From here, you will see a dashboard that shows the behavior of all visitors to your site, categorized as “New” or “Returning” users:
Note that Google Analytics allows you to change the time frame of the data capture in the top right of the menu (b). The column entitled “Sessions” shows the total number of visitors that viewed your page during the selected time frame (c), and the “Bounce Rate” column gives insight into “the percentage of single-page visits (i.e. visits in which the person left your site from the entrance page without interacting with the page)” (d). You can also see the average number of pages each visitor looked at and the amount of time they spent on your page before “bouncing” (e). Note in the example above, returning visitors stayed on the organization’s page for almost 45 seconds longer than new users! Now armed with this information, as an arts manager, you can start to develop strategies to bring engagement higher among new users, who in the example organization, comprise nearly two-thirds of the total website visitors for the week. For instance, you could create a banner or graphic with messaging directing new users to important website features or exciting upcoming events to increase their engagement.
2. What kinds of people viewed my website?
Now that you know the general behavior of new versus returning users to your website, you can take a deeper dive to understand more about who fell into either of these categories. In order to make sure that you have access to all of the available demographic analytics Google offers that I will be discussing in the following sections, make sure you enable Advertising Features. For information on how to turn these features on, visit the Google Analytics Help Page. Returning to your “New vs Returning” view and by clicking on the “Secondary Dimension” button, you can start to segment your audience according to a variety of measures.
By selecting the age category, you can see the age breakout of your new and returning audience according to the same metrics as described above. You can also opt to slice the data according to a whole other host of categories, such as the specific state or city they are located in. While Google Analytics does not yet offer the functionality to view the ethnic demographics of your page viewers, by slicing the data by views per city, you can dive into the demographics of each location further by looking at the wealth of statistics available from the U.S. Census Bureau. For instance, you could look at the average household incomes of the cities that had the most activity on your website to better understand how much disposable income they might have to better predict program attendance from certain areas.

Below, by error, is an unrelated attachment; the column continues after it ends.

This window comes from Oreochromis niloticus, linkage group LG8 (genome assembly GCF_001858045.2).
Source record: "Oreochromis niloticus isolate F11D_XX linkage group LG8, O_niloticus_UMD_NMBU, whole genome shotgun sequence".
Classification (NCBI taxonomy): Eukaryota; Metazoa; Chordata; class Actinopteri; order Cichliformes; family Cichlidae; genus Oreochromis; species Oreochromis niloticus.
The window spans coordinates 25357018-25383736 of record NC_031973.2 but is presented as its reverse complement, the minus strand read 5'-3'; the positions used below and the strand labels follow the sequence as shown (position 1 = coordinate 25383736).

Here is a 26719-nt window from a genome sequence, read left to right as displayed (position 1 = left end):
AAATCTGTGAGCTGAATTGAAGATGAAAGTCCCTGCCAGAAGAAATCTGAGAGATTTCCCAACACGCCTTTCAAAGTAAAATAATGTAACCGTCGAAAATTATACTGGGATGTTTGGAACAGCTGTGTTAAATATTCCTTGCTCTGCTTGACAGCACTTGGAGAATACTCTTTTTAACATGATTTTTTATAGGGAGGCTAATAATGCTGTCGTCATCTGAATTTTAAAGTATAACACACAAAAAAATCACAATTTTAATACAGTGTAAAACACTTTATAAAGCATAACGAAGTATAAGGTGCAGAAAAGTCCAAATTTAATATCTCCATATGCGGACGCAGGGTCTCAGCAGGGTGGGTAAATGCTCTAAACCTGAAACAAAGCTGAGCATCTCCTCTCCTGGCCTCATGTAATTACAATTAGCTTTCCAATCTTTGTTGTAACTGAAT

3. How well are my social media campaigns working in directing people to my website, and what kinds of people are they working on?
While you are still under the “New vs Returning” behavior section, you can look at the source of how each visitor arrived at your website by simply clicking the “Source/Medium” button under the “Acquisitions” section in the “Secondary Measures” menu. Now you can see whether or not the user typed in your URL (labeled “Direct” below), or if they were directed to your site through another social media or search engine platform.
By clicking on one of the rows above, you can dive even deeper into the characteristics of each of these segments by selecting another secondary measure to look at, such as the gender or age bracket split. You’ll be able to see what social media channels younger demographics utilize more, and push ticket sales for the appropriate events or programs through direct links on the corresponding channel, such as Facebook, Twitter, etc. Additionally, by instead adding the secondary dimension of “time of day” or “day of the week” for a particular channel, you can see when most engagement occurred for that platform. For instance, the example below shows most activity from Facebook to the site happened between the hours of 8 and 10 PM:
This organization might consider posting portions of their campaign around this time in order to boost page views. Understanding who visits your website, when, and from where is key to developing an effective social media strategy to drive new and retain current business.
Google Analytics arms arts managers with powerful information about their website traffic, but when used effectively, it can help to develop strategies for attracting new consumers and patrons, creating a more sustainable organization for years to come. Get creative with how you view your data to develop strategies of your own!